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My 'fearsome' Sikh Has The Stamp Of Authority

Chaan Pardesi

Oct 4, 2008
London & Kuala Lumpur
My 'fearsome' Sikh has the stamp of authority

STEPHEN SCOURFIELD, Travel Editor, The West Australian October 3, 2010, 3:30 pm

He is a fearsome-looking Sikh. His dark blue turban is wound tightly and precisely around his head, its elliptical lip firm, a piece over his crown. A tight, silk tulip. Where it settles in an upside-down V on his forehead, the tight red cap beneath it shows in a perfectly horizontal line.

He has a short, grey, perfectly and neatly tied beard and a moustache with waxed ends.

The precision of all this is quite beautiful but he wears a stern expression.
His glasses sit on the end of his nose.

He is an immigration officer at New Delhi's international airport and it is he, and he alone, who will allow me to leave India.

I stand before him. "Good afternoon, sir." If I have learnt one thing, it is that addressing senior, proud, self-possessed Sikh men "sir" is a good and respectful thing.

Sikhs follow a monotheistic religion founded in Punjab in the 15th century by Guru Nanak, who lived from 1469 to 1539 and preached that spiritual liberation could be achieved through meditating on the name of God.

They are known for being religious and good cooks. Social justice and harmony are central to their belief, though Sikhs have never been shy of militant action. After two Anglo-Sikh wars between 1845 and 1849, Sikhs joined the British Indian Army in great numbers and were awarded 14 Victoria Crosses in World War II.

The Sikh looks fierce but there is nothing malevolent about him.
He looks up at me, over his glasses, and fixes me with a steady scrutiny; this man standing before him, hat in hand, calling him "sir".

He looks down at my passport and reads it slowly, then my boarding pass, then my outgoing passenger card.

"Step Hen Spen Sir." The syllables of my first names are read slowly and deliberately out loud. His mouth forms a great arc, the corners pointing down as he thinks about them. Then, having considered them, his mood seems to brighten and he nods, once, to himself.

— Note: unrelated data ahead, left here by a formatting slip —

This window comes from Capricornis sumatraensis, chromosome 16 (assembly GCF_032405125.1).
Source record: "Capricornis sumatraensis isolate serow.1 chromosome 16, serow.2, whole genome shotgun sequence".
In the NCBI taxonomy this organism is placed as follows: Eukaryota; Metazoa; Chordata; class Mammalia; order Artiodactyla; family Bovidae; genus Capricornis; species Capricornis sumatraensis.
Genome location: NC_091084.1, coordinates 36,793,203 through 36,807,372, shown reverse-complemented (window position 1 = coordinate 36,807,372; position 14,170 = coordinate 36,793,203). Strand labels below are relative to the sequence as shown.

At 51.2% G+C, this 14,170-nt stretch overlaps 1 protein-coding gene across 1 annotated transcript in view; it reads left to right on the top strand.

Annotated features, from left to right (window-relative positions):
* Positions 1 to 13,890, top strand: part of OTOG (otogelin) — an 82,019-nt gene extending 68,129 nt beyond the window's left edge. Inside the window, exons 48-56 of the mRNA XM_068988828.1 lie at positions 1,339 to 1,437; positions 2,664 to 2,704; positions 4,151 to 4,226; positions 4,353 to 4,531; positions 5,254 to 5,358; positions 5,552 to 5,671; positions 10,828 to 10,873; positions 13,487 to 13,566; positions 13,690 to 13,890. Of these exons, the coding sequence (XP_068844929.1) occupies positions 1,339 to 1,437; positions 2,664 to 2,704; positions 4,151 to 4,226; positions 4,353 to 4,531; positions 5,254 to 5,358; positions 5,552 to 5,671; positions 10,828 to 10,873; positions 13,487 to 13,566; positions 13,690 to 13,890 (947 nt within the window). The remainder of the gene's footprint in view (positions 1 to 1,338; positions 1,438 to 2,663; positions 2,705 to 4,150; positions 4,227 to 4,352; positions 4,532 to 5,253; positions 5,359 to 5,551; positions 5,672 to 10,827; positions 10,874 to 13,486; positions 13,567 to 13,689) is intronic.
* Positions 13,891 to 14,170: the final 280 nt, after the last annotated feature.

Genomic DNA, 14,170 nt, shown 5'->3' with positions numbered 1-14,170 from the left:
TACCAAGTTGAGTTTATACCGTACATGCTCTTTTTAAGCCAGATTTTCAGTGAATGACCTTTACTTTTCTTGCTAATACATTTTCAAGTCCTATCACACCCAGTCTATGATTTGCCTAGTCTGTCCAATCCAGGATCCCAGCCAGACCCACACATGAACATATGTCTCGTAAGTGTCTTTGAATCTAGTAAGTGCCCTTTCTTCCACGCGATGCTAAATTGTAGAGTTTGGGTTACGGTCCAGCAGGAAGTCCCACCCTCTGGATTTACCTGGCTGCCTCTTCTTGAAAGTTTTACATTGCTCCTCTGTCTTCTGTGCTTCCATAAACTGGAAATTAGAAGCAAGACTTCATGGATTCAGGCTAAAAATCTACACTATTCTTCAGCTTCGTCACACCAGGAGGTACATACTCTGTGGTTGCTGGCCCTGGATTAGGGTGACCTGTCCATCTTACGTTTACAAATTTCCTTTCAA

The fearsome Sikh draws breath and reads the next line. "Scour." Pause. "Field." As if the two are divorced from one another; quite separate entities.

He looks up at me, to study this Scour Field who stands before him, silently requesting his approval to go home, then he looks down again.

"Writer." The Sikh doesn't look up. Perhaps he is considering which of India's fields I might have been scouring for stories to tell. "That is good," he says, his tone just perceptibly warmer.

"Thank you, sir." It sounds quite ridiculous.

"Good," he says, as if that piece of conversation is concluded.

He retraces a D and a 7 in the flight number I have written in block letters in their little boxes, as if they are not good enough - certainly not good enough for a writer.

He wobbles his head, only just perceptibly.

It varies from region to region throughout the 32 States of India. The people of Kerala are really quite enthusiastic head wobblers but, in my experience, Sikhs are more likely to use it conservatively.

It is the visual equivalent of the ubiquitous Hindi word "accha", which can mean anything from "I understand" to "good".

The wobble is most often used in the affirmative which, despite his corrections, is a good sign in this instance. Equally, it might be used just to acknowledge someone's presence or to say "thank you". It has several times been explained to me that a slow, soft wobble is a sign of friendship.

I am vaguely aware that, as all this has been progressing, a number of people have passed through the immigration desks either side of me, but I realise how I am delighting in this little play going on, in which we are the only two actors.

The Sikh has paused again, and then he reaches for his stamp, lifts it to check all is correct with the digits showing and there is enough ink, and then he deliberately and very sternly stamps my passport, my boarding pass and the outgoing passenger form. He looks at each intently, studying the marks he has made, and then he looks up at me over the top of his glasses: "You may go."

"Thank you, sir," I say to the fearsome Sikh.

I collect the documents he has put back on the shelf before me, and he looks at me, narrows his eyes and smiles warmly and intimately.

We both understand the formality and ritual that has passed between us.
"Namaste." He says the respectful Hindu greeting not in passing, but directly to me, fixing me with his blue eyes.

I have turned to go, but now stop and face him full-on again. "Namaste."
And we both bow out heads a little.

My fearsome Sikh, indeed.

Removed commercial material.


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